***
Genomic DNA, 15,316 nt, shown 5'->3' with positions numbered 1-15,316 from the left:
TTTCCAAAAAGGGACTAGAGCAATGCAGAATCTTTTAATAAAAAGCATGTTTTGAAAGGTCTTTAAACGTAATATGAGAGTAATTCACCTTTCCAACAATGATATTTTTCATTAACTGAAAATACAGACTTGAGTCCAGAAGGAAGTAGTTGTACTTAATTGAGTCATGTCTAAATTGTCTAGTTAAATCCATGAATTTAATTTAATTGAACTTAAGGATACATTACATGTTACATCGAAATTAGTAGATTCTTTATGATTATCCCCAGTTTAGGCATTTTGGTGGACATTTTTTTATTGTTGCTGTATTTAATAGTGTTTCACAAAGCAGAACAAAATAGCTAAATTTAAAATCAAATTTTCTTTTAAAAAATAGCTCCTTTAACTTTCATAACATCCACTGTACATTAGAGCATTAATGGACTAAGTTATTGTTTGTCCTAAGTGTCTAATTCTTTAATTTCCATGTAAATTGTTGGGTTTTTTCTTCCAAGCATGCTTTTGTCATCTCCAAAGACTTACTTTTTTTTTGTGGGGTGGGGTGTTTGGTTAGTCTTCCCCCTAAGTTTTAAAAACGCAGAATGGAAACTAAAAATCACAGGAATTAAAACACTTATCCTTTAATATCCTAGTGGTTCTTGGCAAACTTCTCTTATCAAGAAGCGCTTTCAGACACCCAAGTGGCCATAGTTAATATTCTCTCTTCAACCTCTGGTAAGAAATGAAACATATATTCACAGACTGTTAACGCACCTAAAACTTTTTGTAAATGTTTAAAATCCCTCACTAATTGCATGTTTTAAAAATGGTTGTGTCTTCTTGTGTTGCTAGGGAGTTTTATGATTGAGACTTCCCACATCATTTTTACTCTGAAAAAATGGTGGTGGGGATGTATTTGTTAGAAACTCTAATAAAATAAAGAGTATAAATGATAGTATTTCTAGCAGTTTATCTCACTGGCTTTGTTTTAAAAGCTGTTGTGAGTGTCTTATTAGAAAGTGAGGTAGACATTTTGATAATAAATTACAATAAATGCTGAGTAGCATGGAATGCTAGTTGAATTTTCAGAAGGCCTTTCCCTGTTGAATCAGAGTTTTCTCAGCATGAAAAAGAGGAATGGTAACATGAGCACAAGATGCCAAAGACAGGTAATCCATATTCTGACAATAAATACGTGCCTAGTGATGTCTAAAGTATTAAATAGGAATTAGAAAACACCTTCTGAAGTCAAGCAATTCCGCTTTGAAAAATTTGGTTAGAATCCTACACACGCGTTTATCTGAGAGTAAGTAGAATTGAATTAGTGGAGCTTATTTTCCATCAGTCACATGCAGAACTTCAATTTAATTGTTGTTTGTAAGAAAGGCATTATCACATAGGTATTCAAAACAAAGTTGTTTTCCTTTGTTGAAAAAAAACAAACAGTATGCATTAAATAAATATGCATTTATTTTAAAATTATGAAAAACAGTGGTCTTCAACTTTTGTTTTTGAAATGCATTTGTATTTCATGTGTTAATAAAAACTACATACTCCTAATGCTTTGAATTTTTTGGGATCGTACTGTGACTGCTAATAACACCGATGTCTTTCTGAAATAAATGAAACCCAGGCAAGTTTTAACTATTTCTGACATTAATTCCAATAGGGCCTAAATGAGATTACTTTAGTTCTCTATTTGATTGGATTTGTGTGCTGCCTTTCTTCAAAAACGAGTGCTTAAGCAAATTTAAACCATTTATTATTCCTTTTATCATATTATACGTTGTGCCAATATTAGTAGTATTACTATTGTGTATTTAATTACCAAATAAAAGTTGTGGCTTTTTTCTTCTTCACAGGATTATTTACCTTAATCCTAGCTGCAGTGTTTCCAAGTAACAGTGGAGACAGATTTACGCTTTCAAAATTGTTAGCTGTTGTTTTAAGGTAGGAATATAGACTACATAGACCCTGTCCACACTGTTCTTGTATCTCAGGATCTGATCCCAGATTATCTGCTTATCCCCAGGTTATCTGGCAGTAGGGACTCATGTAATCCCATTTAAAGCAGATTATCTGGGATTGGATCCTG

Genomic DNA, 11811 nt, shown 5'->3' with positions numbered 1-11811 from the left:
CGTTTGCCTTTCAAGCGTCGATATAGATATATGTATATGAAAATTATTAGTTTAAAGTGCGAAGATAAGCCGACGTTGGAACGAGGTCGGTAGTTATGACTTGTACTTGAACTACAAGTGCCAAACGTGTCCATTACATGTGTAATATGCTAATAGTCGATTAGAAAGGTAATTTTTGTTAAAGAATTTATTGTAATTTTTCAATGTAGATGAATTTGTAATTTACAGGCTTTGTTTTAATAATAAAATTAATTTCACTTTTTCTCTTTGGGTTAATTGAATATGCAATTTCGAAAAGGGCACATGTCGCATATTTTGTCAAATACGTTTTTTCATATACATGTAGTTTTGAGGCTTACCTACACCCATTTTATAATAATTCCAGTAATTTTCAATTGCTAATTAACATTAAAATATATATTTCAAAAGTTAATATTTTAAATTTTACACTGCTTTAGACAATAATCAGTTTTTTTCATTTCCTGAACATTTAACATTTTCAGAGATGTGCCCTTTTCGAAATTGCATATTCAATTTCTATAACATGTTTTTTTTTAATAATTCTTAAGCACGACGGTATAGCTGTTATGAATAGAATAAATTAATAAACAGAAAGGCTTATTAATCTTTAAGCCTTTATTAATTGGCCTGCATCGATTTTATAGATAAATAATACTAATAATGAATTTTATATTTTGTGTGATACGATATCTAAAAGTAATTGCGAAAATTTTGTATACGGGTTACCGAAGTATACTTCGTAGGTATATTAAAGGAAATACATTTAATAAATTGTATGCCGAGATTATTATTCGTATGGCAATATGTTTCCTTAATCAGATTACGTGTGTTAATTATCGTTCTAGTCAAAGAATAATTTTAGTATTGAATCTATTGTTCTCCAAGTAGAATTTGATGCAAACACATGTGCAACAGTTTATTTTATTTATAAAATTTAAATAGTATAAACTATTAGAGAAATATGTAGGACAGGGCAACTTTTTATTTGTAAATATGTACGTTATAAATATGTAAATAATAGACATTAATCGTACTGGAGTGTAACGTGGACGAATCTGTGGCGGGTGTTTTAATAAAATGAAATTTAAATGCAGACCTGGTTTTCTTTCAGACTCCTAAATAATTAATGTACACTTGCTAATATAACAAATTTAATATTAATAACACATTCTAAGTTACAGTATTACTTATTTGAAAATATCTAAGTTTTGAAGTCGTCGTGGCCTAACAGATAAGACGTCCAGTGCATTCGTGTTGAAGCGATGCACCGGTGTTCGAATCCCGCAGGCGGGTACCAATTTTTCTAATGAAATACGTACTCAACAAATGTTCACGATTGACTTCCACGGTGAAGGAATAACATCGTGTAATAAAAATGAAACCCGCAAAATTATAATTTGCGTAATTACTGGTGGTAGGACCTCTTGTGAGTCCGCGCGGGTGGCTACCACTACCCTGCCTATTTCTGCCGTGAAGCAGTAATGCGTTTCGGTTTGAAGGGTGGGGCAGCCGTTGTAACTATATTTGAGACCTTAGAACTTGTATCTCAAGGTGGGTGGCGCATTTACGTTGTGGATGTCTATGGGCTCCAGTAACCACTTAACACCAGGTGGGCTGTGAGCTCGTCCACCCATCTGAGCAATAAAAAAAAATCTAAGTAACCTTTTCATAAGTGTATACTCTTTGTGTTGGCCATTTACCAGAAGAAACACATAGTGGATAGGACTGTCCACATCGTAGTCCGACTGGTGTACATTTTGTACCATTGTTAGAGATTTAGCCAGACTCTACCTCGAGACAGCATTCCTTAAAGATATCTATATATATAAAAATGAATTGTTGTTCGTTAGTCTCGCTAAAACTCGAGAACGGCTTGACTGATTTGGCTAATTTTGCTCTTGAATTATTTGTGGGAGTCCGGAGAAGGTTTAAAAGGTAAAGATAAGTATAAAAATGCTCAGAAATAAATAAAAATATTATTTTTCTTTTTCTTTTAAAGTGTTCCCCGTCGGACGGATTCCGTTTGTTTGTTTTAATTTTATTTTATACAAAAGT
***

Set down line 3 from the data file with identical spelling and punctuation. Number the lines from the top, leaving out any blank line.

Genomic DNA, 11811 nt, shown 5'->3' with positions numbered 1-11811 from the left: